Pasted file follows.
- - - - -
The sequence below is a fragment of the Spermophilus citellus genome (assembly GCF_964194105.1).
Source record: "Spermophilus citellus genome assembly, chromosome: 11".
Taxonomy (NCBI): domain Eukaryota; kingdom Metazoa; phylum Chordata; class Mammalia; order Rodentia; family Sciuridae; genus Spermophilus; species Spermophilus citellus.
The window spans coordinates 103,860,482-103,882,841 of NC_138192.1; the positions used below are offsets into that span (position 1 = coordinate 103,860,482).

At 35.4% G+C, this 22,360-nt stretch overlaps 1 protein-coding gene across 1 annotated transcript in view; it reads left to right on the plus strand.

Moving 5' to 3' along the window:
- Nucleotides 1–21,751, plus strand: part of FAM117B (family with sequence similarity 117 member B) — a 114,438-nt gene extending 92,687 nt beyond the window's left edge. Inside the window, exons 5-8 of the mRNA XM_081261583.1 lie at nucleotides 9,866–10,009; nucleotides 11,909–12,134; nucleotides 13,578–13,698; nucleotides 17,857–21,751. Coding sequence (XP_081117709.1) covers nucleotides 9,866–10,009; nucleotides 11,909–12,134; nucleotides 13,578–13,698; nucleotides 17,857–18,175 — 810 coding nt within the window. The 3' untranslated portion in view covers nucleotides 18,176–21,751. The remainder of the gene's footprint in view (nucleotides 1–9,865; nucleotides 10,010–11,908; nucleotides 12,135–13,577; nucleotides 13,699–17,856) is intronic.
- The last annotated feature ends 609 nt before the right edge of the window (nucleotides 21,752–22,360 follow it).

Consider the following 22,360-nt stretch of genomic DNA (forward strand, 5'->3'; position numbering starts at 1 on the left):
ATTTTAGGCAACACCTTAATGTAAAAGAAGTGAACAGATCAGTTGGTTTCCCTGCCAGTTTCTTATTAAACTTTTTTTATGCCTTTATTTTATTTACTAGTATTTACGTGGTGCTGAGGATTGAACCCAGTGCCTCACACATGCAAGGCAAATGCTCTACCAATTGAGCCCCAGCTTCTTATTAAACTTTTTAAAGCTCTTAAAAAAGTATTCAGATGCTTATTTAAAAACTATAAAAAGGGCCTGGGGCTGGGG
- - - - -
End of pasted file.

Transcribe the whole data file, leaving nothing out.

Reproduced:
The sequence below is a fragment of the Spermophilus citellus genome (assembly GCF_964194105.1).
Source record: "Spermophilus citellus genome assembly, chromosome: 11".
Taxonomy (NCBI): domain Eukaryota; kingdom Metazoa; phylum Chordata; class Mammalia; order Rodentia; family Sciuridae; genus Spermophilus; species Spermophilus citellus.
The window spans coordinates 103,860,482-103,882,841 of NC_138192.1; the positions used below are offsets into that span (position 1 = coordinate 103,860,482).

At 35.4% G+C, this 22,360-nt stretch overlaps 1 protein-coding gene across 1 annotated transcript in view; it reads left to right on the plus strand.

Moving 5' to 3' along the window:
- Nucleotides 1–21,751, plus strand: part of FAM117B (family with sequence similarity 117 member B) — a 114,438-nt gene extending 92,687 nt beyond the window's left edge. Inside the window, exons 5-8 of the mRNA XM_081261583.1 lie at nucleotides 9,866–10,009; nucleotides 11,909–12,134; nucleotides 13,578–13,698; nucleotides 17,857–21,751. Coding sequence (XP_081117709.1) covers nucleotides 9,866–10,009; nucleotides 11,909–12,134; nucleotides 13,578–13,698; nucleotides 17,857–18,175 — 810 coding nt within the window. The 3' untranslated portion in view covers nucleotides 18,176–21,751. The remainder of the gene's footprint in view (nucleotides 1–9,865; nucleotides 10,010–11,908; nucleotides 12,135–13,577; nucleotides 13,699–17,856) is intronic.
- The last annotated feature ends 609 nt before the right edge of the window (nucleotides 21,752–22,360 follow it).

Consider the following 22,360-nt stretch of genomic DNA (forward strand, 5'->3'; position numbering starts at 1 on the left):
ATTTTAGGCAACACCTTAATGTAAAAGAAGTGAACAGATCAGTTGGTTTCCCTGCCAGTTTCTTATTAAACTTTTTTTATGCCTTTATTTTATTTACTAGTATTTACGTGGTGCTGAGGATTGAACCCAGTGCCTCACACATGCAAGGCAAATGCTCTACCAATTGAGCCCCAGCTTCTTATTAAACTTTTTAAAGCTCTTAAAAAAGTATTCAGATGCTTATTTAAAAACTATAAAAAGGGCCTGGGGCTGGGG